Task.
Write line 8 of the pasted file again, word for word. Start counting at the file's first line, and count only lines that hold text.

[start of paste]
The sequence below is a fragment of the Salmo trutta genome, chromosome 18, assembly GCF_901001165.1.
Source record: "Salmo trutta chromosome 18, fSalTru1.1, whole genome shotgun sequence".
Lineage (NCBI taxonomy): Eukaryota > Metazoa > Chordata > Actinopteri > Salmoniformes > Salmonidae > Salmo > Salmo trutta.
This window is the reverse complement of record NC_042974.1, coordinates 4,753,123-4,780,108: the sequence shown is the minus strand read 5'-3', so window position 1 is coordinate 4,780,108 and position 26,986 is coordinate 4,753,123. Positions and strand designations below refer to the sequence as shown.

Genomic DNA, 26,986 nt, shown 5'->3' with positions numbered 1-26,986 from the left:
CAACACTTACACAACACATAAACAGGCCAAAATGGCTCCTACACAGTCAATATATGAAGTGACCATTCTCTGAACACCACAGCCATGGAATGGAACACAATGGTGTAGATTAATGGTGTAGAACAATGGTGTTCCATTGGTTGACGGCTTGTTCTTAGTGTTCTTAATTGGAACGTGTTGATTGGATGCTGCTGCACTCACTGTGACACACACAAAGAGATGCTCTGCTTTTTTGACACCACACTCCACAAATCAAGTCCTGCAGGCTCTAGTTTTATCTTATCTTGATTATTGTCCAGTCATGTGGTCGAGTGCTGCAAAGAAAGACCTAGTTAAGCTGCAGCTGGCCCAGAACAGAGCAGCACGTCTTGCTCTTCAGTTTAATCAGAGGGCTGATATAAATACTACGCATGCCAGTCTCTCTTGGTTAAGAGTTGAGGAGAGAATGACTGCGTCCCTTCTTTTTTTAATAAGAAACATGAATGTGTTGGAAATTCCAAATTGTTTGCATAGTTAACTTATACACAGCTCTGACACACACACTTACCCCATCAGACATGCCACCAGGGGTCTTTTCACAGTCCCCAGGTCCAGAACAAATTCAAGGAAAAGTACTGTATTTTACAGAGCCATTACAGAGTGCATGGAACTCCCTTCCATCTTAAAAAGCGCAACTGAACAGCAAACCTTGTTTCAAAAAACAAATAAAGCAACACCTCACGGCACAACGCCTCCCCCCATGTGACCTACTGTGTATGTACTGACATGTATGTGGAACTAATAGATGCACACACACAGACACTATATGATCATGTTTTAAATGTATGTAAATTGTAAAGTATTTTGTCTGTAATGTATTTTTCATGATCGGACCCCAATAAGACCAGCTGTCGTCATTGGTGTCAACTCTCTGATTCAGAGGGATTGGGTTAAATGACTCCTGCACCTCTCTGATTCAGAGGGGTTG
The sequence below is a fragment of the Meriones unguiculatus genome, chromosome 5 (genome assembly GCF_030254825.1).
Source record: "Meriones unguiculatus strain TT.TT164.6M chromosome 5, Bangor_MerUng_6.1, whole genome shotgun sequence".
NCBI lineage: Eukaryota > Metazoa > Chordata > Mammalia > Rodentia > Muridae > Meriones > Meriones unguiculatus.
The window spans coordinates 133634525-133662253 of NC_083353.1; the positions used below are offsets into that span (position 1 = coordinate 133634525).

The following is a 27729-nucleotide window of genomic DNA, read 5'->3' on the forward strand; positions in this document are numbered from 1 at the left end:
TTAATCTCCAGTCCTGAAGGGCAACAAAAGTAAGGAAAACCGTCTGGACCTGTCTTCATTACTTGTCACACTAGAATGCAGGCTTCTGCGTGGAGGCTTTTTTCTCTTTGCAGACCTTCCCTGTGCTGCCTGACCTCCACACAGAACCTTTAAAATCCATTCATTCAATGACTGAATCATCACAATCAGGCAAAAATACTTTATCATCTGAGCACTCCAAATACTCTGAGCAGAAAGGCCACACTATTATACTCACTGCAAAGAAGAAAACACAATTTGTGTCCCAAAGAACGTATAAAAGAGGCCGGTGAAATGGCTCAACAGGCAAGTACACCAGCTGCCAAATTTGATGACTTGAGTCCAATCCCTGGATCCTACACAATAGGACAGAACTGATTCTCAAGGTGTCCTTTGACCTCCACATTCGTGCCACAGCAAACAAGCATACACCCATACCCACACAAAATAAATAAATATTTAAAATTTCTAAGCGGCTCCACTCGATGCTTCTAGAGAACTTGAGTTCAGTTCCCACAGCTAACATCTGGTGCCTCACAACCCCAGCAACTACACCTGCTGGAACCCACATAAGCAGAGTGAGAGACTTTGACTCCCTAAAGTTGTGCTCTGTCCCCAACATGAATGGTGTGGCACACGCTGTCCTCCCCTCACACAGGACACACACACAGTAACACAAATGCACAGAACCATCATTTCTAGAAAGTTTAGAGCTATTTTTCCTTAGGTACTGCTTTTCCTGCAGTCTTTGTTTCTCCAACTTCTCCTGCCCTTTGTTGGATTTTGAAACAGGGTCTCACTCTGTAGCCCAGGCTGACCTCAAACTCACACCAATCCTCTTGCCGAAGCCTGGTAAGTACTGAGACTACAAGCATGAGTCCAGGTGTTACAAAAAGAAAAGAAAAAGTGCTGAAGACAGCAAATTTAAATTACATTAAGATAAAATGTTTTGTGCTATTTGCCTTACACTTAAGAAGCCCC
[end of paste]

Source record: "Meriones unguiculatus strain TT.TT164.6M chromosome 5, Bangor_MerUng_6.1, whole genome shotgun sequence".